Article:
Game Dinners For Non-Hunters

My first real attempt at serving game to non- and anti-hunters was in February 2005. I had some duck breasts from an Oregon hunt the previous December and decided to share them with about a dozen friends, mostly from Manhattan.
A few weeks beforehand, I invited one of my old friends from back home to come as well. I hadn’t hunted growing up, so the idea of me in the field was still new to this person. It wasn’t enough for them to email back to say they couldn’t make dinner. They had to officially declare that I was now a stranger to them, that I was no longer the kind, Fly Away Home-watching animal lover they’d known in high school, and that I should just go to the grocery store and buy my dinners like everyone else.
So, feeling a little—okay, a lot—hurt from that email, I took stock. I’m a good person: I recycle, sponsor two children in Bolivia, and visit my grandfather every chance I get. I’m an animal-lover: I include my cats’ names on my answering machine greeting and give Christmas presents to my cousin’s retriever. I’m also a meat-eater, which means I understand that for the chicken sandwich I ate at lunch, something had to be killed. And I’m a hunter, which means that I’m willing to step up and do the killing myself.
If all anti-hunters were vegetarians, I wouldn’t be confused. But there’s such a thing as a meat-eating anti-hunter. And I’ve coma across a lot of them--including my friend to whom I’ve become a heartless stranger. What is it about hunting that gets meat-eaters so upset? The combination of an anti-hunting viewpoint an omnivorous diet in the same person seems to require of certain element of self-delusion. And my friend is an example of the kind of walking contradiction that sees nothing ironic about voicing their objections to hunting over a turkey dinner. Where do they think that drumstick came from? Why is going to the grocery store to get the meat of a butchered animal fine, while going into the field to get the meat yourself is despicable?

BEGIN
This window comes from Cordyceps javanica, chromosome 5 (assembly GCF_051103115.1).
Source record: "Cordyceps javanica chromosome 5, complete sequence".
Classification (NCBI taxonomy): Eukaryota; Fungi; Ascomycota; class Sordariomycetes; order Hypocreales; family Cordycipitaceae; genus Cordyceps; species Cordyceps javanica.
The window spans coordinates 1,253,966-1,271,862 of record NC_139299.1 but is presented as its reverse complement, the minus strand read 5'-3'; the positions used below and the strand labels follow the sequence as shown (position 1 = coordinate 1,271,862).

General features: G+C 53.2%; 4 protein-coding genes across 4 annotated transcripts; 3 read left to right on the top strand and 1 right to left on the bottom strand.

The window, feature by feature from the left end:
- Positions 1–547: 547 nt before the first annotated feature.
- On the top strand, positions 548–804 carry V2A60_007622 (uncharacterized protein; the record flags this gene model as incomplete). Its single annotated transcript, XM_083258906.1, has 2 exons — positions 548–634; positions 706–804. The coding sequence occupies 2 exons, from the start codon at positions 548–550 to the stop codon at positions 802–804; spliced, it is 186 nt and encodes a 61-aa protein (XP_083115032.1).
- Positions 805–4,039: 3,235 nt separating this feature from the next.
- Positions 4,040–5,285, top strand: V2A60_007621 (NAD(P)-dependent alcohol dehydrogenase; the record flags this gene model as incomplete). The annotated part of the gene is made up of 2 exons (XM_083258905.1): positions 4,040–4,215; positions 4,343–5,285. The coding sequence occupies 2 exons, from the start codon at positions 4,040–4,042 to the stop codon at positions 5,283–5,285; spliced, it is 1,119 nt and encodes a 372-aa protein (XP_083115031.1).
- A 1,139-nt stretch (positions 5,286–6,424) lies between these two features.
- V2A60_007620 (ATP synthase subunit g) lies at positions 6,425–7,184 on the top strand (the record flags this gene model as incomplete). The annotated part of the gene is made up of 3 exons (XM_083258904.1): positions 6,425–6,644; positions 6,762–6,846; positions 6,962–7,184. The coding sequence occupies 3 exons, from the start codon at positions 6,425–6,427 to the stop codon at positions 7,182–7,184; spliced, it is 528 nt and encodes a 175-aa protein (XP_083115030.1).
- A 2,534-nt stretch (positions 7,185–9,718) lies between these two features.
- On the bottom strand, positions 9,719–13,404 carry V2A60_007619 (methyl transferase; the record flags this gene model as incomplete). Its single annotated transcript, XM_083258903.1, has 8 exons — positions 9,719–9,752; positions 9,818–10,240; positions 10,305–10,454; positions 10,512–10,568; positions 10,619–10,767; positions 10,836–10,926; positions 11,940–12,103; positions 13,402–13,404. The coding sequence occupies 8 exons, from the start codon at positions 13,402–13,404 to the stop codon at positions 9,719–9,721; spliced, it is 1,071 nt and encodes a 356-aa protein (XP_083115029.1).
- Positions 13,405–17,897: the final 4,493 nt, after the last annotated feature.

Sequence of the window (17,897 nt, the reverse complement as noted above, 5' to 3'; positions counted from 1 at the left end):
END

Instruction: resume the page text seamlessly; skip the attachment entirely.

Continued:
Before I started hunting, a slice of turkey made its way into my sandwich in some vague, guilt-free way that had nothing to do with another animal. Maybe it started out in a coop or a pen of some sort. I really had no idea. Maybe its journey to me involved handlers, packagers, maybe pluckers, and truck drivers. And of course, there was the anonymous person who killed my food in the first place—who did the dirty work I’d never even stopped to think about, let alone bother with myself.
But the night of that February duck dinner with my friends from Manhattan, I knew exactly where the lean, preservative-free mallard breast on my plate had come from. It started as a beautiful bird that I took out of the mouth of a dripping wet black Lab that had swum 15 yards into the Columbia River to retrieve it. I carried it to camp, sliced out the breasts, froze them in zip lock bags, brought them home, and finally served them to a table full of friends, who were not hunters, but were willing to try something they knew was important to me.
I had another dinner for about 15 friends last May. Although we had plenty of chicken in reserve, I was thrilled that they all opted to eat the antelope (that’s it pictured pre-dinner in my freezer). –K.H.

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